predictive validity


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validity

 [vah-lid´ĭ-te]
the extent to which a measuring device measures what it intends or purports to measure.
construct validity the degree to which an instrument measures the characteristic being investigated; the extent to which the conceptual definitions match the operational definitions.
content validity verification that the method of measurement actually measures what it is expected to measure; see also face validity.
external validity the extent to which study findings can be generalized beyond the sample used in the study.
face validity a type of content validity, determining the suitability of a given instrument as a source of data on the subject under investigation, using common-sense criteria.
internal validity the extent to which the effects detected in a study are truly caused by the treatment or exposure in the study sample, rather than being due to other biasing effects of extraneous variables.
predictive validity the effectiveness of one set of test or research results as a predictor of the outcome of future experiments or tests.

pre·dic·tive va·lid·i·ty

criterion-related validity used to predict performance in a real-life task at a future time. See: construct validity, criterion-related validity.

predictive validity

validity of a test or a measurement tool that is established by demonstrating the ability of a test or measure to predict the results of an analysis of the same data made with another test instrument or measurement tool. See also validity.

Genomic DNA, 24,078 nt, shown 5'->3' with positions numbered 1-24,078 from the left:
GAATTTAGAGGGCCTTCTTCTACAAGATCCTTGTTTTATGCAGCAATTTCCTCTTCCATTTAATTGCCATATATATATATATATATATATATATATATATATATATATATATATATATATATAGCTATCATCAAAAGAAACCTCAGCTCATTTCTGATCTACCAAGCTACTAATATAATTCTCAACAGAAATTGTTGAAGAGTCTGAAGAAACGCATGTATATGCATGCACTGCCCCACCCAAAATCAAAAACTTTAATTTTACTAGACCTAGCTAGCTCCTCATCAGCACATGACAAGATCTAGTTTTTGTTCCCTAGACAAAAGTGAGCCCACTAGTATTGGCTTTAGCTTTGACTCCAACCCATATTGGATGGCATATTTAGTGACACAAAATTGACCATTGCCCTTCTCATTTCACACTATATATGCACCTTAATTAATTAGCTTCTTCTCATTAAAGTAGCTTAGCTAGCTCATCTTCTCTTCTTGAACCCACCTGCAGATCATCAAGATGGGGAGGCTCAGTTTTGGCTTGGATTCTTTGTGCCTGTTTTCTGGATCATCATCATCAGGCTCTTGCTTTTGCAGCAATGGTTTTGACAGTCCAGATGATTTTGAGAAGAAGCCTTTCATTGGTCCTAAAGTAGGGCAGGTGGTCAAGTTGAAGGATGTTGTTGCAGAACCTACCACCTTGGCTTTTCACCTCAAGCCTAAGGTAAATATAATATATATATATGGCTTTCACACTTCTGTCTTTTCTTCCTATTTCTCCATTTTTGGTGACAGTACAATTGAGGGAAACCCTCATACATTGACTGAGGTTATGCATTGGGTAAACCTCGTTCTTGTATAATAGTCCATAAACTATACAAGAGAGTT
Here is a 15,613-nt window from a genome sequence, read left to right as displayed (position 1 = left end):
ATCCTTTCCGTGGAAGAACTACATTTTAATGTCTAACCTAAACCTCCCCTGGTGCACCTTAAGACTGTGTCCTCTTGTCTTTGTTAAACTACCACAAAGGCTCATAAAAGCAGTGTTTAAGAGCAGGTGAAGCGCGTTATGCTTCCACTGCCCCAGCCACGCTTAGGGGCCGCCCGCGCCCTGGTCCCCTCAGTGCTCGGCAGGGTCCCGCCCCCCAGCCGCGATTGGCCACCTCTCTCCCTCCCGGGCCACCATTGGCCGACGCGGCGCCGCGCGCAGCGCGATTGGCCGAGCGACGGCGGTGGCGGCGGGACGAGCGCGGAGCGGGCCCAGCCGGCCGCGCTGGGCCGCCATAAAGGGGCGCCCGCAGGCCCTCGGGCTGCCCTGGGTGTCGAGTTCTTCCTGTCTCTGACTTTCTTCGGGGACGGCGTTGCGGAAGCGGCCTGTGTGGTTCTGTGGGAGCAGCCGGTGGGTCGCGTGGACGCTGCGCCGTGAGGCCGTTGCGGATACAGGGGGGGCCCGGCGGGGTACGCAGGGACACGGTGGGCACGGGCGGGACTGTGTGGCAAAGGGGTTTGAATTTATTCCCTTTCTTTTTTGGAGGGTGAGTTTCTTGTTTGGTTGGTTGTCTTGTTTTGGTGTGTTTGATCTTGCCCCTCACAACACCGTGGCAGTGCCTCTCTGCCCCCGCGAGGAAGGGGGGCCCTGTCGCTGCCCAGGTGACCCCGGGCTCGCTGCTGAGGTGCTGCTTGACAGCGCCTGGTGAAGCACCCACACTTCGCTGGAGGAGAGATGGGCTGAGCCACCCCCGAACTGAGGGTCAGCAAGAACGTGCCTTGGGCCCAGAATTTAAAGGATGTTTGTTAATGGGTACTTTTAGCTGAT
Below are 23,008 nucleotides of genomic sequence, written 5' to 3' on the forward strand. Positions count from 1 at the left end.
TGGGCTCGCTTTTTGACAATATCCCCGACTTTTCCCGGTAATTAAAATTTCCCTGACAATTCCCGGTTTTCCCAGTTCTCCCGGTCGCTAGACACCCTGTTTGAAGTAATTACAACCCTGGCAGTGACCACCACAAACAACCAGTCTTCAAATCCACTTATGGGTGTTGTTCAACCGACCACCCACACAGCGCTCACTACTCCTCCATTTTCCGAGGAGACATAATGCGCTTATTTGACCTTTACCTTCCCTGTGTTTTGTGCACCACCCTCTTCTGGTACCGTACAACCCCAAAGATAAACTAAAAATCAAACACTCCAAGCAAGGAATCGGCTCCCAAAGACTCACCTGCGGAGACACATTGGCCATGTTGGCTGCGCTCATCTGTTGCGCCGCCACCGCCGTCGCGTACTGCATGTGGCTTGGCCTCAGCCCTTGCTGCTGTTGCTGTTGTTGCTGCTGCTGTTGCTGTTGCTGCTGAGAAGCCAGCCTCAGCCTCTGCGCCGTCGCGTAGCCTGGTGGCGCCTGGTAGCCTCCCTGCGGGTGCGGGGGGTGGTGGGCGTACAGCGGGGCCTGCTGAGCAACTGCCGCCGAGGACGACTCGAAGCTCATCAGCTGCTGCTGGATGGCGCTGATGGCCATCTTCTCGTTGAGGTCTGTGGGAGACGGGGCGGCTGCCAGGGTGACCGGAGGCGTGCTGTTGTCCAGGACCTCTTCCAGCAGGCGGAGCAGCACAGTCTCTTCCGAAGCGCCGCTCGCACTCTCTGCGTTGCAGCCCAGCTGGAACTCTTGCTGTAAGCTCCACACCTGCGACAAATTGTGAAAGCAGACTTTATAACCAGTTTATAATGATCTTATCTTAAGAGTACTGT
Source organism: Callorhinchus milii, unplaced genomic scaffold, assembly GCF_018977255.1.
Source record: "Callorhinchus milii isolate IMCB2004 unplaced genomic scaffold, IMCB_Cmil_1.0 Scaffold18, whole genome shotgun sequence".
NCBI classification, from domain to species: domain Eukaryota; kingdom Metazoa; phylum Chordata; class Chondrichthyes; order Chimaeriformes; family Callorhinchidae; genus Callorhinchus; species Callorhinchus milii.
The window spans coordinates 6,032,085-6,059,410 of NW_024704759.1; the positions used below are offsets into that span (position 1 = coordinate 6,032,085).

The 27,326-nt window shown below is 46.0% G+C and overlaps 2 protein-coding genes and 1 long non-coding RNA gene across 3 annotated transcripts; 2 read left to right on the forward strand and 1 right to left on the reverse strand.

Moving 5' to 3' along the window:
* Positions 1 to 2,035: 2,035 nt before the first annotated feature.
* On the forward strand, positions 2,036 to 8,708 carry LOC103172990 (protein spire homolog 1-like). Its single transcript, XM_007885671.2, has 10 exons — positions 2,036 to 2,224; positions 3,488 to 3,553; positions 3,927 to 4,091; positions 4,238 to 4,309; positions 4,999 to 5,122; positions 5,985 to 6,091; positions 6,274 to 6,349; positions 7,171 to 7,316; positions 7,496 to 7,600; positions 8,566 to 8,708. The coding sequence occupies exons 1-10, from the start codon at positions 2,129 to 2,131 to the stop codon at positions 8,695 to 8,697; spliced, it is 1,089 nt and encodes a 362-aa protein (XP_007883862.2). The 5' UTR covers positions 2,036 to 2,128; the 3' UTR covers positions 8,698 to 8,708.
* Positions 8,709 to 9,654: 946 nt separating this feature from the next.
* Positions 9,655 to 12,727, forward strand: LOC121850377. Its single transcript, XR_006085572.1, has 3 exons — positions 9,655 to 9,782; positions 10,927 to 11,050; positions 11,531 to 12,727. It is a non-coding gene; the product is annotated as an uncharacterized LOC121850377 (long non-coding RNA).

pre·dic·tive va·li·di·ty

(prē-diktiv vă-lidi-tē)
Criterion-related standard used to predict performance in a real-life task at a future time.
References in periodicals archive ?
Both the CCMS and PIADS subscales demonstrated low predictive validity in adults 65 yr and over, with correlation coefficient absolute values ranging from 0.
In the final step, we included a holdout choice between four milk options so as to test the predictive validity of the previously obtained WTP estimates.
A review of the DIBELS published in the Mental Measurement Yearbook (Shanahan, 2005) concludes that the measures evidence adequate or better psychometric properties, but lack sound documentation of predictive validity.
Our criteria for inclusion limited our review to studies that targeted kindergarten and first grade students, included screening measures and outcome variables specific to mathematics performance, and reported predictive validity, ROC curves, or sensitivity and specificity analyses.
When the D-IRAP scores for the pleasant trial type were entered into the second step of the model, this produced virtually no increment in predictive validity, Walds's [x.
Zero order correlations and multiple regressions were used to assess this predictive validity.
The GSES's predictive validity would be evidenced via the scale's ability to predict not only tournament performance, but also players' predicted first round scores and pre-round tension/anxiety (see below).
If risk scales do not incorporate constructs relevant to offender change, then change scores should be invalid for reflecting risk reduction (a recent effort to demonstrate the predictive validity of intra-individual change [pre-/posttreatment change scores] was disappointing (5)).
The core committee decided to focus first on predictive validity.
In a series of studies involving French high school students (mean age 14-15 years), the factorial validity, predictive validity, and test-retest reliability of the AAASQ were examined.
In her article, Cohen reports on a study designed to compare the interrater reliability and predictive validity of the FOUR score tool and the Glasgow Coma Scale in pediatric patients.

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